Rotunda Day 1: 'There's Always That One Big Issue'

"The budget is going to be an issue. Health care exchanges, I think, will be big. The personal property tax issue won’t be a surprise to anyone."


The Idaho Statehouse buzzed Monday morning with unmistakable excitement and optimism as lawmakers waited to officially convene the 2013 session with Gov. C.L. “Butch” Otter’s State of the State Address.

“I would tell you that the state of the state is in pretty good shape,” Otter said to members of the press at Friday’s annual legislative preview, and while he promised not to give too much away prior to the official address, he did say that health care exchange, education reform and Idaho’s personal property tax are issues he expects to come up this session.

According to members of the Legislature, his expectations are correct.

“The budget is going to be an issue. Health care exchanges, I think, will be big. The personal property tax issue won’t be a surprise to anyone,” said newly elected Ammon Republican Rep. Wendy Horman. Added the longtime Bonneville School Board member, “I’m an education person. Education will be a big deal.”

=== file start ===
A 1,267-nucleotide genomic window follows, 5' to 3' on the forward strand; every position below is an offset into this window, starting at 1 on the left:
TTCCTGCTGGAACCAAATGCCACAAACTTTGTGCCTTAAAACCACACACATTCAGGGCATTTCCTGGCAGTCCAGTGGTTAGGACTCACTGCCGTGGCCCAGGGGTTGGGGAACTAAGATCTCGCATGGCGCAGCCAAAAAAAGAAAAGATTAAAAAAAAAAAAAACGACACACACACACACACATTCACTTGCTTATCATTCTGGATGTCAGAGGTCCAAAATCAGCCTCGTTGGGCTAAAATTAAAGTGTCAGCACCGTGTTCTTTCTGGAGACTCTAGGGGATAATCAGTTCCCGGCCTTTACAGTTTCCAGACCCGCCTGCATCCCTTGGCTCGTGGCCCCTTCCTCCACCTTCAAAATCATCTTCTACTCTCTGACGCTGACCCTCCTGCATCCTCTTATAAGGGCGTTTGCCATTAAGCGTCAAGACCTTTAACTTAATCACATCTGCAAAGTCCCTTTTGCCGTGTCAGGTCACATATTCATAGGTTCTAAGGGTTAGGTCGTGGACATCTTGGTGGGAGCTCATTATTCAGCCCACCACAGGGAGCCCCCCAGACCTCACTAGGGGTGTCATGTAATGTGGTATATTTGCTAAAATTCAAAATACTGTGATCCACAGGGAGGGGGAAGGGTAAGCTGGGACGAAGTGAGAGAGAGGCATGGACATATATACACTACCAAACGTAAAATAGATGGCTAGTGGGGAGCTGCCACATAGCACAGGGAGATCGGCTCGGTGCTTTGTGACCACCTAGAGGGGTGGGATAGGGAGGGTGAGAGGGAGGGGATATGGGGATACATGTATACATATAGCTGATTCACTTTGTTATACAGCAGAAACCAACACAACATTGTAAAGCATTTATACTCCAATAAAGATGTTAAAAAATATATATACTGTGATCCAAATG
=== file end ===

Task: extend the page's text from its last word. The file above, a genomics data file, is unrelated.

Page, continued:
Lawmakers had little to offer, however, about what surprise issues may crop up during 2013.

“There’s always that one big issue that’s very passionate and very emotional that we don’t know about when we go into the session,” Idaho’s House speaker, Oakley Republican Rep. Scott Bedke, said Friday, without going into further detail.

Despite the issues and surprises in store, legislators are greeting the new session with an optimistic outlook.

“I’m very hopeful,” said Horman. “There’s a lot of very good people here that I’ve met and it’s exciting to see them put their energy to work for the public good. It’s been very encouraging to meet them and begin to work with them. It’s really a privilege to be a part of the process. It’s an honor and an opportunity to recognize the work of those that have gone before and build on it.”

Grace Republican Rep. Marc Gibbs, vice chair of the House Resources and Conservation Committee, added that the first day of the legislative session brings "new optimism."

“Until we find out what kind of tone has been set and what the governor has to say, I’m very optimistic about the direction and the work we’ll do,” he said.

But Gibbs cautioned that it’s unrealistic to think that everything will be smooth sailing. While lawmakers are hopeful prior to the convening of the session, they have tough issues to face in the coming months.

“I’m not so optimistic about the economic outlook,” he said. “With the Social Security increase, disposable income is going down. I think there’s room for pessimism, but obviously, today, we should be optimistic and wait to hear what the governor has to say.”